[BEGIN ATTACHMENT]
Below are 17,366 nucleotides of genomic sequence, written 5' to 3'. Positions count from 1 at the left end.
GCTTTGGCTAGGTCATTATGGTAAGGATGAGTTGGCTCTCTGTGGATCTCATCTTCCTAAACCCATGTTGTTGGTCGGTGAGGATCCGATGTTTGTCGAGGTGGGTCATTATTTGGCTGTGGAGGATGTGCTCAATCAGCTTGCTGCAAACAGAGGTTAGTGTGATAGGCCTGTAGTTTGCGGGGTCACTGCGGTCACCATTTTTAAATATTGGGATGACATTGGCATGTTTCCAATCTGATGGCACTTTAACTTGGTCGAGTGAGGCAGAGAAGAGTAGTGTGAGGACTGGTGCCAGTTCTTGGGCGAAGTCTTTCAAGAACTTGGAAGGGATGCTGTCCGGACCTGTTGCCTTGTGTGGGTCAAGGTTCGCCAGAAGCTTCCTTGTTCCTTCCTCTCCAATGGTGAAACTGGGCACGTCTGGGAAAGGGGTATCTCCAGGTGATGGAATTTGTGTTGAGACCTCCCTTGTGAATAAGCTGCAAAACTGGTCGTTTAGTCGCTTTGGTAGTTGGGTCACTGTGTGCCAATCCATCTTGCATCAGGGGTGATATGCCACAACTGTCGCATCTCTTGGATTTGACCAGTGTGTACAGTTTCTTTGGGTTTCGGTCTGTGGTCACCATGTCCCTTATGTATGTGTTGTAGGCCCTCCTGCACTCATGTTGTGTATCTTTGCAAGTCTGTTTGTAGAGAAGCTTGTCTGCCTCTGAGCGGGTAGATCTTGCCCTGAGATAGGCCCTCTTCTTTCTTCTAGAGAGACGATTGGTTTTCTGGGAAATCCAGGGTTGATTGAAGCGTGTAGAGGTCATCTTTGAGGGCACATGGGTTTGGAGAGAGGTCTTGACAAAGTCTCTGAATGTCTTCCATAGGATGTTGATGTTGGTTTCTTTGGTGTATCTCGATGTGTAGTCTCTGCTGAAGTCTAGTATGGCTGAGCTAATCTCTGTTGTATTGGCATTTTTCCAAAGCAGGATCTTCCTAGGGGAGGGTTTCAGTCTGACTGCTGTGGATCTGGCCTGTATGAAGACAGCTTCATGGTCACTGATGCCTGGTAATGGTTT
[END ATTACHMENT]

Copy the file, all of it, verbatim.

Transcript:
Below are 17,366 nucleotides of genomic sequence, written 5' to 3'. Positions count from 1 at the left end.
GCTTTGGCTAGGTCATTATGGTAAGGATGAGTTGGCTCTCTGTGGATCTCATCTTCCTAAACCCATGTTGTTGGTCGGTGAGGATCCGATGTTTGTCGAGGTGGGTCATTATTTGGCTGTGGAGGATGTGCTCAATCAGCTTGCTGCAAACAGAGGTTAGTGTGATAGGCCTGTAGTTTGCGGGGTCACTGCGGTCACCATTTTTAAATATTGGGATGACATTGGCATGTTTCCAATCTGATGGCACTTTAACTTGGTCGAGTGAGGCAGAGAAGAGTAGTGTGAGGACTGGTGCCAGTTCTTGGGCGAAGTCTTTCAAGAACTTGGAAGGGATGCTGTCCGGACCTGTTGCCTTGTGTGGGTCAAGGTTCGCCAGAAGCTTCCTTGTTCCTTCCTCTCCAATGGTGAAACTGGGCACGTCTGGGAAAGGGGTATCTCCAGGTGATGGAATTTGTGTTGAGACCTCCCTTGTGAATAAGCTGCAAAACTGGTCGTTTAGTCGCTTTGGTAGTTGGGTCACTGTGTGCCAATCCATCTTGCATCAGGGGTGATATGCCACAACTGTCGCATCTCTTGGATTTGACCAGTGTGTACAGTTTCTTTGGGTTTCGGTCTGTGGTCACCATGTCCCTTATGTATGTGTTGTAGGCCCTCCTGCACTCATGTTGTGTATCTTTGCAAGTCTGTTTGTAGAGAAGCTTGTCTGCCTCTGAGCGGGTAGATCTTGCCCTGAGATAGGCCCTCTTCTTTCTTCTAGAGAGACGATTGGTTTTCTGGGAAATCCAGGGTTGATTGAAGCGTGTAGAGGTCATCTTTGAGGGCACATGGGTTTGGAGAGAGGTCTTGACAAAGTCTCTGAATGTCTTCCATAGGATGTTGATGTTGGTTTCTTTGGTGTATCTCGATGTGTAGTCTCTGCTGAAGTCTAGTATGGCTGAGCTAATCTCTGTTGTATTGGCATTTTTCCAAAGCAGGATCTTCCTAGGGGAGGGTTTCAGTCTGACTGCTGTGGATCTGGCCTGTATGAAGACAGCTTCATGGTCACTGATGCCTGGTAATGGTTT